The University of Utah's Independent Student Voice

The Daily Utah Chronicle

The University of Utah's Independent Student Voice

The Daily Utah Chronicle

The University of Utah's Independent Student Voice

The Daily Utah Chronicle

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The Chronicle’s VIew: U makes the right decision on spouse cards and same-sex partners

Recently the U announced the availability of spouse cards. By offering these cards to non students of the U, the benefits afforded to students of the U can now be enjoyed by their partners.

The key to understanding the significance of the decision is found in the ever-so-important word “partner.”

According to the Associated Students of the University of Utah Policy and Procedure Agreement, those eligible are “all student spouses, same-sex partners and opposite sex partners who are not married.”

By extending these benefits to partners, specifically same-sex partners, is a substantial victory for the gay, lesbian, bisexual and transgender students on campus.

Across the nation, debates are being contentiously held on the rights of same-sex partners concerning health benefits, rights of attorney and marriage. The U’s policy indicates a commitment from the university to support, at least to some degree, the extension of benefits to same-sex partners.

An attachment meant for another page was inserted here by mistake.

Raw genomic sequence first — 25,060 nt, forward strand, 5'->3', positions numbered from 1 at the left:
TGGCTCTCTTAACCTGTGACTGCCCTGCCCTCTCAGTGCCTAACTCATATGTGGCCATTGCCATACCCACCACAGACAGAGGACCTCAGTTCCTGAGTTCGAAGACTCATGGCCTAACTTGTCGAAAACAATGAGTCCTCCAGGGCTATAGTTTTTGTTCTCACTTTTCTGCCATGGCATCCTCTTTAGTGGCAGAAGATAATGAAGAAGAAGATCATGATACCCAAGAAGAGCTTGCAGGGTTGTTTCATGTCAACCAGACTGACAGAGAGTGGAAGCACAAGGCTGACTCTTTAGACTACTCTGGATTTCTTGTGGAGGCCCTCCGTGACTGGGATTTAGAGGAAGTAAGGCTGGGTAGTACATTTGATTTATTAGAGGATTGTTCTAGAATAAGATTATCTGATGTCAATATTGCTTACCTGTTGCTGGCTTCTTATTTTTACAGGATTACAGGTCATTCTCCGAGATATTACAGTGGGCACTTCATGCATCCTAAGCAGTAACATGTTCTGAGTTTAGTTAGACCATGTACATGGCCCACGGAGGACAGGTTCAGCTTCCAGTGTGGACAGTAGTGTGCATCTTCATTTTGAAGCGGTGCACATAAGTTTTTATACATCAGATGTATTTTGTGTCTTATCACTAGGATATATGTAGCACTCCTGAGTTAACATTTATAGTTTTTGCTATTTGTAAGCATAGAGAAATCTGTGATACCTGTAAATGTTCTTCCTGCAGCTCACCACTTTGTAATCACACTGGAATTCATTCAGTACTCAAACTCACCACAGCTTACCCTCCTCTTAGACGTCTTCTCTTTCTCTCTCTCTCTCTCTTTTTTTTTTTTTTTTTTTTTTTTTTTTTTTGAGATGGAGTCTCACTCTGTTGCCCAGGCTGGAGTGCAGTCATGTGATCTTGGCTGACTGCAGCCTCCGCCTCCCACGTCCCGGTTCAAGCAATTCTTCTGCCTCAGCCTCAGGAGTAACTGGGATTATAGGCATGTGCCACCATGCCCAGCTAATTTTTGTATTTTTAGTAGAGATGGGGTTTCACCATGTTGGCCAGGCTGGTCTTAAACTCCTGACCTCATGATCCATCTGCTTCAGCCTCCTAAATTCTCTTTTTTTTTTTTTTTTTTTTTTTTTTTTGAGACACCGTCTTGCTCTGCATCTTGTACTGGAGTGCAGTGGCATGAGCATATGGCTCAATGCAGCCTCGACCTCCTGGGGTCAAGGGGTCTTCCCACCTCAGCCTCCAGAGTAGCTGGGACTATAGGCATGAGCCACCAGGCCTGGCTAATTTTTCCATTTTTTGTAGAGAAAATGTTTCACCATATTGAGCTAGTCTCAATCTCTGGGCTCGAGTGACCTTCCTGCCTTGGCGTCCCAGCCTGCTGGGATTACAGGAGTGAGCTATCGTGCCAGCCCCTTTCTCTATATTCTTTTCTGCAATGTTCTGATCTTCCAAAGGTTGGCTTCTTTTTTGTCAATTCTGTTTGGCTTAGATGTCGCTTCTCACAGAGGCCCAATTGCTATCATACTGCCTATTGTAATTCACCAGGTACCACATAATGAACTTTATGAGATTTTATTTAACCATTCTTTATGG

Questions surrounding gay rights are growing more and more complex. The liberal tradition of the United States is committed to a limited role of government in making decisions affecting citizens’ personal choices and liberties. However, as the state works to provide certain services that are essential to citizens’ well being, the line between liberty and non-governmental interference becomes blurred. The blurring of such this line between liberty and government interference or regulation becomes quite problematic with the issue of gay rights.

Intuitively, it seems that one’s sexual preference is nobody’s business but one’s own. The problem arises when certain state funded benefits come with prerequisites relating to sexual preference, like marriage.

As marriage is an institution reserved for only heterosexuals, it is an option that is unavailable for homosexual men and women. As such, the benefits given to individuals from the state are predicated on one’s sexual preference-a personal choice.

The decision by the U to extend the benefits of spouse cards to same-sex partners is both logical and encouraging. It is illegitimate to discriminate against people based on their sexual preference. By conditioning certain benefits on one’s sexuality, the state would be discriminating, and such a policy would be illegitimate.

Undoubtedly, there will be an attempt at some level of the system to change or overturn the U’s decision in this area. Such a move by any party to do this-regardless of how opponents paint their proverbial pictures-is nothing more than simple-minded discrimination.

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